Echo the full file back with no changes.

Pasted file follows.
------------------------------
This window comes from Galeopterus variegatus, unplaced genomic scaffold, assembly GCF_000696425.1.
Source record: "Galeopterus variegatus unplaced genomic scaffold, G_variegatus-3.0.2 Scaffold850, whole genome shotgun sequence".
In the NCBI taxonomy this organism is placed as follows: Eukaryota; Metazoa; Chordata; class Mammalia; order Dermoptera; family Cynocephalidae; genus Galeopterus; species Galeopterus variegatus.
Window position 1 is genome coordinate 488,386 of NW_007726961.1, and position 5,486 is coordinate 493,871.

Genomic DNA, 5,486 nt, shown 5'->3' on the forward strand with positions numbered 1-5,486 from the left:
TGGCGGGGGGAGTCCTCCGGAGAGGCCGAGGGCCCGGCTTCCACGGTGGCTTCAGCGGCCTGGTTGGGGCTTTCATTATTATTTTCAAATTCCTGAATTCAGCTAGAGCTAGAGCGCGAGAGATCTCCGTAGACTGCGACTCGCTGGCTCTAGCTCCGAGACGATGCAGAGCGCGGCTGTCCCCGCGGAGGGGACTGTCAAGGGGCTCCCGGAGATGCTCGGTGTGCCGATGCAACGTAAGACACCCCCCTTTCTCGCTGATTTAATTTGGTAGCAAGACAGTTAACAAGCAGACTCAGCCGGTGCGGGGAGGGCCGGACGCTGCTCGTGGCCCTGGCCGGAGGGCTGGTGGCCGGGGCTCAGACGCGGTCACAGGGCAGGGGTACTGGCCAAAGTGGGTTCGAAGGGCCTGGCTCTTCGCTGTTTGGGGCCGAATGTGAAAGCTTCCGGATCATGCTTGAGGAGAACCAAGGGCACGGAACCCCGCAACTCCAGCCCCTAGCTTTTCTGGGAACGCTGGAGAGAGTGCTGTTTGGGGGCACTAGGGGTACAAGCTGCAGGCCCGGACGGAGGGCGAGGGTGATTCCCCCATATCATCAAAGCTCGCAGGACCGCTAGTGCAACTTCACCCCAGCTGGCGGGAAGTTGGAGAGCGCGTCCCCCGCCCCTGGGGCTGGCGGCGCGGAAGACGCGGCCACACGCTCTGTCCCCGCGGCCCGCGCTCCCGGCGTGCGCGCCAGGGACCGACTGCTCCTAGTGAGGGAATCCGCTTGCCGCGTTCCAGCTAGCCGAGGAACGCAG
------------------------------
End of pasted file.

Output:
This window comes from Galeopterus variegatus, unplaced genomic scaffold, assembly GCF_000696425.1.
Source record: "Galeopterus variegatus unplaced genomic scaffold, G_variegatus-3.0.2 Scaffold850, whole genome shotgun sequence".
In the NCBI taxonomy this organism is placed as follows: Eukaryota; Metazoa; Chordata; class Mammalia; order Dermoptera; family Cynocephalidae; genus Galeopterus; species Galeopterus variegatus.
Window position 1 is genome coordinate 488,386 of NW_007726961.1, and position 5,486 is coordinate 493,871.

Genomic DNA, 5,486 nt, shown 5'->3' on the forward strand with positions numbered 1-5,486 from the left:
TGGCGGGGGGAGTCCTCCGGAGAGGCCGAGGGCCCGGCTTCCACGGTGGCTTCAGCGGCCTGGTTGGGGCTTTCATTATTATTTTCAAATTCCTGAATTCAGCTAGAGCTAGAGCGCGAGAGATCTCCGTAGACTGCGACTCGCTGGCTCTAGCTCCGAGACGATGCAGAGCGCGGCTGTCCCCGCGGAGGGGACTGTCAAGGGGCTCCCGGAGATGCTCGGTGTGCCGATGCAACGTAAGACACCCCCCTTTCTCGCTGATTTAATTTGGTAGCAAGACAGTTAACAAGCAGACTCAGCCGGTGCGGGGAGGGCCGGACGCTGCTCGTGGCCCTGGCCGGAGGGCTGGTGGCCGGGGCTCAGACGCGGTCACAGGGCAGGGGTACTGGCCAAAGTGGGTTCGAAGGGCCTGGCTCTTCGCTGTTTGGGGCCGAATGTGAAAGCTTCCGGATCATGCTTGAGGAGAACCAAGGGCACGGAACCCCGCAACTCCAGCCCCTAGCTTTTCTGGGAACGCTGGAGAGAGTGCTGTTTGGGGGCACTAGGGGTACAAGCTGCAGGCCCGGACGGAGGGCGAGGGTGATTCCCCCATATCATCAAAGCTCGCAGGACCGCTAGTGCAACTTCACCCCAGCTGGCGGGAAGTTGGAGAGCGCGTCCCCCGCCCCTGGGGCTGGCGGCGCGGAAGACGCGGCCACACGCTCTGTCCCCGCGGCCCGCGCTCCCGGCGTGCGCGCCAGGGACCGACTGCTCCTAGTGAGGGAATCCGCTTGCCGCGTTCCAGCTAGCCGAGGAACGCAG